If I haven’t written much here lately, it’s because of a combination of three factors:

  1. I’ve been sick and mostly feel like sleeping, or just sitting in one place doing nothing.
  2. At work I’ve been busy, a condition which has manifested itself by requiring me to drive all over Portland and Salem.
  3. As happens a couple times each year, I have a mild case of writer’s block.

My illness seems to be ebbing, at last. “You must be feeling better,” Kris said this morning after I marched around the house singing “The Simon cat is grey, the Simon cat is grey, hi-ho the derry-o, the Simon cat is grey” and “Kris Gates has no hot water, Kris Gates has no hot water, hi-ho the derry-o, Kris Gates has no hot water”. At this very moment, I’m able to breathe freely through both nostrils, which is a major achievement in Roth health. (I can hear Jeff in his office, coughing, however. His cough has declined, but still lingers.)

For some reason, December always means driving at work. Customers seem to order more samples, big projects come to fruition, and, of course, there are holiday baskets to deliver. It’s beginning to look as if I’ll be on the road every day this week and every day next week.

As I drive, I continue to listen to lectures from The Teaching Company. I’ve finished the How to Listen to and Understand Great Music course, and have moved on to The History of the English Language. This course has its moments, but on the whole is less engaging than the music course. The instructor is less dynamic, and he spends too much time reading lists of words. We’re supposed to marvel at how, for example, the pronunciation of “line” has changed over the centuries, but it’s not that fun to listen to him recite the differences. “So what?” I find myself thinking. “Tell me something interesting.”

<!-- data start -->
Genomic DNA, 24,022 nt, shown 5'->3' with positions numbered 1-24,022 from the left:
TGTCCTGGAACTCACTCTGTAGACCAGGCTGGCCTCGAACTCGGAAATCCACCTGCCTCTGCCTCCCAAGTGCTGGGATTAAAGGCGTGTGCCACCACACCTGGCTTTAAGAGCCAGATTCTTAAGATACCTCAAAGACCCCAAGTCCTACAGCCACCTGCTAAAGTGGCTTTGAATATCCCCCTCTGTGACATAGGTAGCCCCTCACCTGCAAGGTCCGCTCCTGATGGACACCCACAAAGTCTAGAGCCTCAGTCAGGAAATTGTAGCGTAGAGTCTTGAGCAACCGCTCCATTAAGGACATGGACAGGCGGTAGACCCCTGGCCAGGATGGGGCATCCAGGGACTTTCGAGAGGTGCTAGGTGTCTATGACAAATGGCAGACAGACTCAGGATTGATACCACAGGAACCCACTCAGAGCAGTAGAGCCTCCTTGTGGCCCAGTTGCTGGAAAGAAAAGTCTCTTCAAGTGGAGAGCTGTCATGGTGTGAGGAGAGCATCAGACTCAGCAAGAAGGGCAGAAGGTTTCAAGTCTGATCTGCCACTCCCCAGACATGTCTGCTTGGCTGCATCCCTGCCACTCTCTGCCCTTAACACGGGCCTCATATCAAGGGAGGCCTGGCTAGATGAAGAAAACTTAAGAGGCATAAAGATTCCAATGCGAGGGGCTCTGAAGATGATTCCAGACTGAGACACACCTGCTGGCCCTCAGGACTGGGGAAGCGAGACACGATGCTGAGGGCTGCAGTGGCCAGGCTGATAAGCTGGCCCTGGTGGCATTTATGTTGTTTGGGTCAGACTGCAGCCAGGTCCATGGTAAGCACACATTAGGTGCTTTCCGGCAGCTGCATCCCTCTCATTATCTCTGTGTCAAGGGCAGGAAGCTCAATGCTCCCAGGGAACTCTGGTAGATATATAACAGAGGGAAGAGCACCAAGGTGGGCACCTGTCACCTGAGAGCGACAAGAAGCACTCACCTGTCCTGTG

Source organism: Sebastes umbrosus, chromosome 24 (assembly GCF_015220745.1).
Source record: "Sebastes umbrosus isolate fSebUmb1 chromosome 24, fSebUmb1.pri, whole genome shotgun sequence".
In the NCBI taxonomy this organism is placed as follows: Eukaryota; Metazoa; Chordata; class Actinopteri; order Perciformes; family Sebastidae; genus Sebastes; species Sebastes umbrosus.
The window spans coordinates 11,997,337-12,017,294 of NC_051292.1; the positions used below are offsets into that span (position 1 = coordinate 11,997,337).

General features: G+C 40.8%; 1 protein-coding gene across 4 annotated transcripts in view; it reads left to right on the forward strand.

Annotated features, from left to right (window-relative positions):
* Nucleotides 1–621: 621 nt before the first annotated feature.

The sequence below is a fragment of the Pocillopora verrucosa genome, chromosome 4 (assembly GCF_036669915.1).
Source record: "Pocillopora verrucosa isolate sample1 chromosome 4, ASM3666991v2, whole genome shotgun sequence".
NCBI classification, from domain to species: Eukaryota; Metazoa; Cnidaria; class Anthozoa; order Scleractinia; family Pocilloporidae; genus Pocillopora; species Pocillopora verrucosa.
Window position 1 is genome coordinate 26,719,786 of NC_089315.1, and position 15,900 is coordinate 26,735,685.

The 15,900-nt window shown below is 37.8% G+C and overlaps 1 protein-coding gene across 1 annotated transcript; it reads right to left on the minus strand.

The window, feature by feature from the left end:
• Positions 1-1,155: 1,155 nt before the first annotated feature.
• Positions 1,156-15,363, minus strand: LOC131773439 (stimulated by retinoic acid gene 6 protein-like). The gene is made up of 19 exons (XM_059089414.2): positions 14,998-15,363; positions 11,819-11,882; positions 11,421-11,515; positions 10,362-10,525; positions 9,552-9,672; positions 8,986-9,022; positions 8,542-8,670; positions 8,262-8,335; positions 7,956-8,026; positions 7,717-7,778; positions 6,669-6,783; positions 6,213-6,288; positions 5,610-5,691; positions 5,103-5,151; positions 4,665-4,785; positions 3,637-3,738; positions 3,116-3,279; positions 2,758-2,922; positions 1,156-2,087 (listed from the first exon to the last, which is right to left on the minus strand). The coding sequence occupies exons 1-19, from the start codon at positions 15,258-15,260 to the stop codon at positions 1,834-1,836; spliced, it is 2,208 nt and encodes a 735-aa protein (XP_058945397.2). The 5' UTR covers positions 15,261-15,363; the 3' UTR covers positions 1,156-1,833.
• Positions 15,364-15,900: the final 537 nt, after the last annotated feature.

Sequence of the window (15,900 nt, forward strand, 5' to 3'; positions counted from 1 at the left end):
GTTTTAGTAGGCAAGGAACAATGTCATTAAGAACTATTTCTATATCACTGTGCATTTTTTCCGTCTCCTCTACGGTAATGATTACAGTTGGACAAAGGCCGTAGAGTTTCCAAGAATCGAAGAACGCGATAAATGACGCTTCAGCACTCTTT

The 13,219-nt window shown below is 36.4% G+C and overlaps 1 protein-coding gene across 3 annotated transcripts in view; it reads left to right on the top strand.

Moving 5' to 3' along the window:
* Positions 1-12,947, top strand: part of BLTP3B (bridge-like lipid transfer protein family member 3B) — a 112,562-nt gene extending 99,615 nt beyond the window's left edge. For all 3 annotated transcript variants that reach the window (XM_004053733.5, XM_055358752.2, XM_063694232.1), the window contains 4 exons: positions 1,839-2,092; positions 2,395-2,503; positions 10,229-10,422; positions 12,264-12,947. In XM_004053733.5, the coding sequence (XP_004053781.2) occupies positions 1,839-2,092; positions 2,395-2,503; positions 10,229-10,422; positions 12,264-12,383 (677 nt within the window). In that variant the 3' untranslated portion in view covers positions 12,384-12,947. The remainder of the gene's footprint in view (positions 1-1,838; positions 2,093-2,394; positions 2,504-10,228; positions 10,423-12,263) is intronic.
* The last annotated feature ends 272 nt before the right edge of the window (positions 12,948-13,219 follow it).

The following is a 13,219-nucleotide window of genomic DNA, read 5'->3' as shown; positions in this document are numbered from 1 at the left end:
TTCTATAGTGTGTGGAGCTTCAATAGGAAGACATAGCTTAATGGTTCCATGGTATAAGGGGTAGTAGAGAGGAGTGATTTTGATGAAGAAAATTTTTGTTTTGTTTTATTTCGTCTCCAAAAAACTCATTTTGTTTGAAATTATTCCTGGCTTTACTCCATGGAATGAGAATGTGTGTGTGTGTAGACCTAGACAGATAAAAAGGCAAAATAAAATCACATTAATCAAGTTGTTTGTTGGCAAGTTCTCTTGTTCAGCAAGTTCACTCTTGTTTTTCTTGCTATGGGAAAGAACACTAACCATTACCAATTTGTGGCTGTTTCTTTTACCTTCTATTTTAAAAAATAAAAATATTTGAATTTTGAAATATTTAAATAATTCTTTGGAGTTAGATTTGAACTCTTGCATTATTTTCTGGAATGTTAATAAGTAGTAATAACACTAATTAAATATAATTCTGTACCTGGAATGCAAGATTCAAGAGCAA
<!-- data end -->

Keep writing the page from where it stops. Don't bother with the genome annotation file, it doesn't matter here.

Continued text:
Sometimes the course is interesting, as when the instructor discusses how English was once a much-more inflected language, a language in which nouns had gender and case endings, much as modern European languages do today. He suggests, indirectly, that this might be the reason the words “he” and “his” linger in the language as placeholders (and objects of feminist wrath).

I was also interested in his discussion of the formalization of the language. English comprised many regional variations until the middle of the fourteenth century. At this time, official scribes began to adopt Chancery English, a sort of London legal dialect, as the language of record. Over the next hundred years, this Chancery English gradually became the language of Parliament (a position French had occupied since the Norman invasion in 1066). When William Caxton set up the first English printing press in 1476, he hastened the adoption of a standard English by employing Chancery English as the dialect in which he published books.

These sorts of bits are interesting; the history of word pronunciation is not.

Sometimes, however, I don’t listen to anything as I drive. Sometimes I drive in silence, looking out at the fields and the rivers and the hills. I especially like to drive in the fog. Yesterday I took the long way back from Salem, driving home through the Silverton hills, sailing my car through seas of fog, surrounded by oceans of green pasture. At one point, I slowed and stopped to watch a pencil-legged blue heron: it stood in a field, watching, watching, watching. And I watched it.

As for the writer’s block, there’s little I can do about that. It’s a state that comes and goes. I don’t often suffer from the condition, but sometimes I do feel tapped out, as if I couldn’t possibly write another word. Fortunately, this state generally passes after a week or two. There are signs it may already be passing.